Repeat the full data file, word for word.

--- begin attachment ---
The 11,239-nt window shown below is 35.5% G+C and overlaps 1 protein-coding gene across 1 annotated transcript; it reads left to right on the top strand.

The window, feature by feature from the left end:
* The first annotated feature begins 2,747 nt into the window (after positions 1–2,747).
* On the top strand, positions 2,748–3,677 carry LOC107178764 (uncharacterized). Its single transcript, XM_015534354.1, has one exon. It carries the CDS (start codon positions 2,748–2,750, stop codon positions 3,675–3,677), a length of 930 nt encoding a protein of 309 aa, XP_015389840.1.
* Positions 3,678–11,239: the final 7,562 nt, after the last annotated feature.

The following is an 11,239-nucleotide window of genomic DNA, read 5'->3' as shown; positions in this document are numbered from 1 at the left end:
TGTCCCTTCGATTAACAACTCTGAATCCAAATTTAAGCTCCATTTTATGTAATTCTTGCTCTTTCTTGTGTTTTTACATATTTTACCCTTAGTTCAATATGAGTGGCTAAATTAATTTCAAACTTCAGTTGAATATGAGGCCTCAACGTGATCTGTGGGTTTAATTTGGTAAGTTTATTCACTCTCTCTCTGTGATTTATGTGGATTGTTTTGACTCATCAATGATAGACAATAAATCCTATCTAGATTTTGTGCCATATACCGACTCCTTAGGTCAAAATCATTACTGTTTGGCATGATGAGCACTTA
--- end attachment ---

The 11,239-nt window shown below is 35.5% G+C and overlaps 1 protein-coding gene across 1 annotated transcript; it reads left to right on the top strand.

The window, feature by feature from the left end:
* The first annotated feature begins 2,747 nt into the window (after positions 1–2,747).
* On the top strand, positions 2,748–3,677 carry LOC107178764 (uncharacterized). Its single transcript, XM_015534354.1, has one exon. It carries the CDS (start codon positions 2,748–2,750, stop codon positions 3,675–3,677), a length of 930 nt encoding a protein of 309 aa, XP_015389840.1.
* Positions 3,678–11,239: the final 7,562 nt, after the last annotated feature.

The following is an 11,239-nucleotide window of genomic DNA, read 5'->3' as shown; positions in this document are numbered from 1 at the left end:
TGTCCCTTCGATTAACAACTCTGAATCCAAATTTAAGCTCCATTTTATGTAATTCTTGCTCTTTCTTGTGTTTTTACATATTTTACCCTTAGTTCAATATGAGTGGCTAAATTAATTTCAAACTTCAGTTGAATATGAGGCCTCAACGTGATCTGTGGGTTTAATTTGGTAAGTTTATTCACTCTCTCTCTGTGATTTATGTGGATTGTTTTGACTCATCAATGATAGACAATAAATCCTATCTAGATTTTGTGCCATATACCGACTCCTTAGGTCAAAATCATTACTGTTTGGCATGATGAGCACTTA